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Karnataka HC upholds ban on Hijab in Educational Institutes; says it’s not an essential religious practice of Islam

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In a landmark decision, the Karnataka High Court on Tuesday dismissed various petitions challenging a ban on Hijab in education institutions. The High Court said wearing Hijab is not an essential religious practice of Islam.

“We are of the considered opinion wearing of Hijab by Muslim women does not form a part of essential religious practice in the Islamic faith,” the court said.

The court said no case is being made out for invalidating the government order of February 5. The full bench of the High Court comprising Chief Justice Ritu Raj Awasthi, Justice Krishna S Dixit, and Justice JM Khazi was constituted on February 9 on a petition filed by girls from Udupi who prayed that they should be allowed to wear Hijab even inside the classroom along with the school uniform as it was part of their faith.

Anas Tanwir, a Supreme Court lawyer, tweeted that students in the contentious Udupi college will contest the order in the Supreme Court. “Met my clients in Hijab matter in Udupi. Moving to SC soon In sha Allah. These girls will In sha Allah continue their education while exercising their rights to wear Hijab. These girls have not lost hope in Courts and Constitution,” read his tweet.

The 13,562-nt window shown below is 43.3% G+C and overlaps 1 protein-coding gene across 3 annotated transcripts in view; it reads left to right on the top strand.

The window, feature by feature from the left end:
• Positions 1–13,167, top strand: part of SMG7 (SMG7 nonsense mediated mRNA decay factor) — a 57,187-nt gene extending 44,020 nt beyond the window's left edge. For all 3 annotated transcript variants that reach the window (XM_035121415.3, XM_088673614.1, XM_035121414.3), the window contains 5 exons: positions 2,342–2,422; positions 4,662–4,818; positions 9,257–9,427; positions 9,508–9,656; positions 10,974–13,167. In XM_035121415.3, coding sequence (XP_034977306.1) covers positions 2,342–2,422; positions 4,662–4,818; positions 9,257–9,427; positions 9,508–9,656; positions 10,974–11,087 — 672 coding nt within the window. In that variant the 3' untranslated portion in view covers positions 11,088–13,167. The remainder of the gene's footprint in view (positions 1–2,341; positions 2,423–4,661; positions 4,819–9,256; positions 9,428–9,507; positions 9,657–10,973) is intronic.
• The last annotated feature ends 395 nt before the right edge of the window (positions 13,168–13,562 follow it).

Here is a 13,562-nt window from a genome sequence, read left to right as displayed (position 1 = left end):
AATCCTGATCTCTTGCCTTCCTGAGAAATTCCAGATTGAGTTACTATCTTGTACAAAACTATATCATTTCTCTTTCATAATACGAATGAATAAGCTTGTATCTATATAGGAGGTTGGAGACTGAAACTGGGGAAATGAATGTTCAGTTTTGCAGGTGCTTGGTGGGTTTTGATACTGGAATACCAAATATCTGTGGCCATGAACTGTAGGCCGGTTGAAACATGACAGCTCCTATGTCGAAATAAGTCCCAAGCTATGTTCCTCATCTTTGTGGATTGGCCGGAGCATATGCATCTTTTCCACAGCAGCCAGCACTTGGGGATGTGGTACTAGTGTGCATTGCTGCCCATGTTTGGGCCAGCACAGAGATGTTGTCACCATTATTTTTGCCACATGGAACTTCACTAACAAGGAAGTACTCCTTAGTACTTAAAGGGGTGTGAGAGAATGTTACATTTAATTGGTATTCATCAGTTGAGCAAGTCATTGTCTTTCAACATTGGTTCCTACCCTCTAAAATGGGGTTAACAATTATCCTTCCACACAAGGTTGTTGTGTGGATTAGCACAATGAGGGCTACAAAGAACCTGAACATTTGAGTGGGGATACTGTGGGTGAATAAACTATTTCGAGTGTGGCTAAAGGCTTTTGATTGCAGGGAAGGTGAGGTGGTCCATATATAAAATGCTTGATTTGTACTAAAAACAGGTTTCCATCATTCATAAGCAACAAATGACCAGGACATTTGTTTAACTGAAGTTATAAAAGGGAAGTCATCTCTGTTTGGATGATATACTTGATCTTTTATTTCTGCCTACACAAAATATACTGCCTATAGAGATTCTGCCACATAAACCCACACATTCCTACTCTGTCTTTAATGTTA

Karnataka education minister BC Nagesh hailed the verdict and tweeted, “I welcome the landmark judgment of Hon’ble Karnataka High Court on School/College uniform Rules. It reiterated that the law of the land is above everything.”

The bench constituted on February 9, heard a batch of petitions on a day-to-day basis over the last two weeks filed by some girls seeking permission to wear hijab in educational institutions. The girls were denied entry into a pre-university government college for girls in Udupi on December 28 for wearing the headscarf, which triggered the debate.

What began with two colleges in the coastal districts of Udupi and Mangaluru snowballed into a statewide row last month after more institutions announced a ban on hijab. Hindu groups mobilized groups of men wearing saffron shawls to oppose the entry of women in hijab in schools and colleges, while isolated clashes broke out in Shivamogga, forcing the state government to issue a controversial order on February 5 that said students will not be allowed to attend classes wearing hijab.

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